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Israeli air defense draws international interest

While the Iron Dome is the best-known system, recent operational successes for the David’s Sling and Arrow are drawing attention.

An Iron Dome interceptor missile is launched at a rocket fired from Gaza, July 11, 2014. Photo by Kobi Richter/TPS.
An Iron Dome interceptor missile is launched at a rocket fired from Gaza, July 11, 2014. Photo by Kobi Richter/TPS.

In recent years, Israel has developed a sophisticated, multi-layered aerial defense system, protecting the country from a range of missile and drone threats from as close as Gaza and as far as Yemen.

International demand for Israel’s military technology has surged as European countries increase their defense budgets in response to Russia’s war in Ukraine. While the Iron Dome is the best-known system, recent operational successes for the David’s Sling and Arrow are drawing attention.

“Standing atop the Iron Dome is a layer composed of the David’s Sling system, equipped to counter longer-range threats. Further up the defense hierarchy lie the Arrow 2 and Arrow 3 systems, capable of intercepting threats from distant regions, including the Red Sea,” said Brig. Gen. (res.) Doron Gavish, former commander of the Aerial Defense Array.

The systems have notched more than 2,000 interceptions, Gavish notes.

“However, it is essential to acknowledge that while these defense systems boast a high success rate, they are not foolproof,” he stressed. “There is a rate of successful infiltration by incoming rockets. In such instances, the [IDF] Home Front Command steps in, issuing alerts and guiding residents to safety shelters.”

The Arrow and David’s Sling

In September, Germany signed a nearly €4 billion ($4.3 billion) deal to purchase an Arrow 3 system, which is designed to intercept ballistic missiles in space. The system made its first interception when it shot down a ballistic missile fired by Iran-backed Houthi rebels in Yemen.

The interception is widely believed to have taken place outside the earth’s atmosphere, which would make Israel the first country to shoot down a rocket in space. But Israel has not confirmed that detail. The Arrow system is developed and produced by the Lod-based Israel Aerospace Industries.

Meanwhile, Finland signed a €317 million ($342 million) agreement in November to purchase David’s Sling. The system, which was formerly called Magic Wand, is designed to intercept medium-range threats at high altitudes and speeds such as ballistic and cruise missiles, aircraft and drones.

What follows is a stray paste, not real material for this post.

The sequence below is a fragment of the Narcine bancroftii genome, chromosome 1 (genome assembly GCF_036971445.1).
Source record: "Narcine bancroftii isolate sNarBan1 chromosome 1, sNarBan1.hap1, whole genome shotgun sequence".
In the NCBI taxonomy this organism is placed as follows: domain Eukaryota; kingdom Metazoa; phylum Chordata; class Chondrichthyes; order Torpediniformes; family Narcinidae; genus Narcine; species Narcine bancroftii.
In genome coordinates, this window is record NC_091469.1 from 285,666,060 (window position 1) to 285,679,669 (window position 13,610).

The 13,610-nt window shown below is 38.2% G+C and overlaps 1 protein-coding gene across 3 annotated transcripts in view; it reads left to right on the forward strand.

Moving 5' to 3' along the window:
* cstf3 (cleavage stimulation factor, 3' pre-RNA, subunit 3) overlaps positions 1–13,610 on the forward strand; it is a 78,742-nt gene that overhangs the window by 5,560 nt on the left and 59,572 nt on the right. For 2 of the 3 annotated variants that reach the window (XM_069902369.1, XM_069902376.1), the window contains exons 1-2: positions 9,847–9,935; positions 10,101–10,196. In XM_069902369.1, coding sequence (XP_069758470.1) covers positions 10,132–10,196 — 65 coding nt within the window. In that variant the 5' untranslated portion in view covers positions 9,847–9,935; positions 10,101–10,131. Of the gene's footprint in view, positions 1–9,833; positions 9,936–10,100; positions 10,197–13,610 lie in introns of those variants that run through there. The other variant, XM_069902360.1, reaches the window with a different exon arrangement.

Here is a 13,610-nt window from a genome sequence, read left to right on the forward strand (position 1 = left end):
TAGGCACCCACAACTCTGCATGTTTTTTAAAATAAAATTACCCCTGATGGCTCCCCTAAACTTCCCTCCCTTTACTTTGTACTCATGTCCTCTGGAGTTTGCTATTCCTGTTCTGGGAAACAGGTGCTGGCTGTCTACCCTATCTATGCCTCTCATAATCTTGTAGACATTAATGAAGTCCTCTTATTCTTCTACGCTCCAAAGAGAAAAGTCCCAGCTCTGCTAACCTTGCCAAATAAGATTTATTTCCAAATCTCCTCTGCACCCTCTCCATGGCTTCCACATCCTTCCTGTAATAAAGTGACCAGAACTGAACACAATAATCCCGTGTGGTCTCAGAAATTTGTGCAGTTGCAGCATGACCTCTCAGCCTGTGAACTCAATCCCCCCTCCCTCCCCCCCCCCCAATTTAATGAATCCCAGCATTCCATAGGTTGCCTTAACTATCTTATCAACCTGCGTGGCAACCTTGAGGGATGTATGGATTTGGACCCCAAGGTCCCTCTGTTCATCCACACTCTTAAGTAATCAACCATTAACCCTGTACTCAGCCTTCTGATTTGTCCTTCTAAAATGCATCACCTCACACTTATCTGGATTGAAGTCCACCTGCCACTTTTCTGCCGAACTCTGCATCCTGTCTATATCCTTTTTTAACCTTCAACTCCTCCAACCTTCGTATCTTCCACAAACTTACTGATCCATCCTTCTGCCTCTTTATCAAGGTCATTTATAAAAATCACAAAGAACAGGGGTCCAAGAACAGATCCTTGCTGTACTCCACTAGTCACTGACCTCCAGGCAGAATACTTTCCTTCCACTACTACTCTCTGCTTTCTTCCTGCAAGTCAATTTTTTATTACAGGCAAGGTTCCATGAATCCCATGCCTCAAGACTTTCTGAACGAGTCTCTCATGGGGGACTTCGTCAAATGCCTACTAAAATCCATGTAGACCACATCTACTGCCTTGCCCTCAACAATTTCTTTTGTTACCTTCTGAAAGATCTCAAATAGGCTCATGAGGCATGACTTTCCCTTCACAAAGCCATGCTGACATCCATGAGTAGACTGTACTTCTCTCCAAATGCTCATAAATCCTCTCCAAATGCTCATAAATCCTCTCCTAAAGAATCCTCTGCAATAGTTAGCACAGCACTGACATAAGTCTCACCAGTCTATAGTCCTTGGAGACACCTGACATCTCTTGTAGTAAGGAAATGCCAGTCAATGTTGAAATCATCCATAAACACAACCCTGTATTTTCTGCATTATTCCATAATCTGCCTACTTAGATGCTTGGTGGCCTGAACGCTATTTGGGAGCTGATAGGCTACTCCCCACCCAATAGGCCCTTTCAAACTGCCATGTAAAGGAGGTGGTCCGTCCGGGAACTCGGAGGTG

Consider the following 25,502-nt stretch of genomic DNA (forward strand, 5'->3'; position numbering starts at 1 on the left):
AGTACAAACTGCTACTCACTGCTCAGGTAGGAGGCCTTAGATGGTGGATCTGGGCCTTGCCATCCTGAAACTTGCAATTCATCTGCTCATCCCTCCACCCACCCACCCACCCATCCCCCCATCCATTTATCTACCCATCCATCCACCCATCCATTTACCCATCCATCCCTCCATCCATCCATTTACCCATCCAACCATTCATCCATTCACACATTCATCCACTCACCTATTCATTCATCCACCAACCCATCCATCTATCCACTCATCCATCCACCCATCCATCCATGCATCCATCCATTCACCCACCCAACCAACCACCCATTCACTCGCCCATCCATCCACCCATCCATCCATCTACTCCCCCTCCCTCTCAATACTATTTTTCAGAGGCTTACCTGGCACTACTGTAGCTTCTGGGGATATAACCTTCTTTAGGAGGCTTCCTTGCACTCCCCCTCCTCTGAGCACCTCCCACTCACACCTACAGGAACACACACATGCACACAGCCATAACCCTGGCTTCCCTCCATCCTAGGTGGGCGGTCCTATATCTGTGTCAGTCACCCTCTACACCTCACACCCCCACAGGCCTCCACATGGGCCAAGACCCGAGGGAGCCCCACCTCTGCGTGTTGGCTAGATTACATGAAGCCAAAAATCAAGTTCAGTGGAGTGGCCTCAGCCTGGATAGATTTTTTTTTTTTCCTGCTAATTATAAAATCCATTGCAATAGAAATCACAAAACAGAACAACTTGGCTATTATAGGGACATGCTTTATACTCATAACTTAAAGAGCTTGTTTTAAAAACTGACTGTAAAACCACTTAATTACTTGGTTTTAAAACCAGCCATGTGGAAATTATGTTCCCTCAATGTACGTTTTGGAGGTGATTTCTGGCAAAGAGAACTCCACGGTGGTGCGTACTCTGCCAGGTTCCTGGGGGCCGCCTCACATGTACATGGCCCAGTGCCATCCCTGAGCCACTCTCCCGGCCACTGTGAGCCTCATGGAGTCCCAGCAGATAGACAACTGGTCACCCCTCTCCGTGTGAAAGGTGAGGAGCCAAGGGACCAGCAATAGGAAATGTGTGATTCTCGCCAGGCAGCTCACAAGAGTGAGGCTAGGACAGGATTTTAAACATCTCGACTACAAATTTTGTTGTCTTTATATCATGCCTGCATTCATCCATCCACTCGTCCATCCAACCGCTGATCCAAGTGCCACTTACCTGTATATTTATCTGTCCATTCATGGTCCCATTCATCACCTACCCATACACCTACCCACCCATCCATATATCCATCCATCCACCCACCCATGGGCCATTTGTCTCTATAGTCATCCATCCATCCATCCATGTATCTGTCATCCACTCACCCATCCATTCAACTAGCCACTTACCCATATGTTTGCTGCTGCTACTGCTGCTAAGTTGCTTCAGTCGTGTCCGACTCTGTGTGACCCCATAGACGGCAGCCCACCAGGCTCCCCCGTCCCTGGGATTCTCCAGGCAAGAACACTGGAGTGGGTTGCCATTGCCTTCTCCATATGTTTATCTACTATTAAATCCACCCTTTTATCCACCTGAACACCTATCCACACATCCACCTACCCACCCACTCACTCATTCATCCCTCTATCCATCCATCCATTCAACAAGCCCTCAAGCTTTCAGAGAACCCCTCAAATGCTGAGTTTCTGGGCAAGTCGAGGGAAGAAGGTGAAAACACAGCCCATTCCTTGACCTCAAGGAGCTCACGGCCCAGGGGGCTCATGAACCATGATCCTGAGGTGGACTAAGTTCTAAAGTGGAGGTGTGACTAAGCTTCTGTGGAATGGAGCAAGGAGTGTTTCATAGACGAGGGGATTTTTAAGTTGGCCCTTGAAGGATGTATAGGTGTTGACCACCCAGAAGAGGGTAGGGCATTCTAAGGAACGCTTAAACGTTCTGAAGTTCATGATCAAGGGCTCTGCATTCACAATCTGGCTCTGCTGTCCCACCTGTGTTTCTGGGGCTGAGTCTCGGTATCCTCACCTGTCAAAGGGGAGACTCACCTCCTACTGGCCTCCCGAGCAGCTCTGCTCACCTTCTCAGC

Produced by the Haifa-based Rafael Advanced Defense Systems, David’s Sling was used operationally for the first time when it was deployed against two short-range ballistic missiles fired from Syria in July 2018. The Syrian missiles fell short of the Israeli border and the David’s Sling interceptors were detonated in flight.

David’s Sling made its first operational intercept when it shot down a rocket heading towards Tel Aviv in May 2023. More recently, the system shot down a rocket fired from Gaza heading towards the Galilee city of Safed in October.

Another layer to Israel’s aerial defense is the Barak MX system, primarily used to defend naval vessels. Barak was developed in a joint effort of Israel Aerospace Industries and India’s Defence Research and Development Organisation. The system is now manufactured collaboratively by Rafael along with India’s Bharat Electronics Limited and Bharat Dynamics Limited.

In November, Slovakia agreed to purchase three Barak launchers for €128 million ($138 million).

Lasers complementing Iron Dome

The Iron Dome system put Israel on the map with its ability to shoot down short-range threats such as rockets, missiles and mortar shells. It was first deployed in March 2011, and the following month, it scored its very first interception: a Grad rocket fired at Ashkelon.

Iron Dome’s Tamir interceptor missiles reportedly cost around $50,000 apiece. However, if the tracking system determines that a rocket will not strike a populated area, Iron Dome allows the rocket to hit.

Israel is also developing what may be the world’s first laser-based air defense system, the Iron Beam, with the hope of deploying it for operational use in 2025.

The plan is to integrate Iron Beam into the Iron Dome. In the future, an algorithm will determine whether to shoot down aerial threats with a laser or the Tamir interceptors.

In January 2020, the Israeli Defense Ministry announced three laser programs: A ground-based laser to supplement Iron Dome, a mobile system to protect military units during maneuvers and an aerial system capable of downing threats from above. The aerial version will give Israel the ability to use lasers against rockets above cloud cover.

Also in development is the C-Dome system, designed to protect naval vessels from short-range threats. Installed on corvette ships, the C-Dome is expected to play a key role in protecting Israel’s offshore gas fields.

As part of Washington’s assistance to fund the development and production of the Iron Dome and Arrow systems, Israel and the U.S. have agreed not to transfer the systems to any third party without the other’s agreement. This is a key reason Israel was able to prevent the Biden administration from transferring a pair of U.S.-owned Iron Dome batteries to Ukraine.

Meanwhile, the Israel-Germany Arrow 3 sale was held up for months before Washington approved it.

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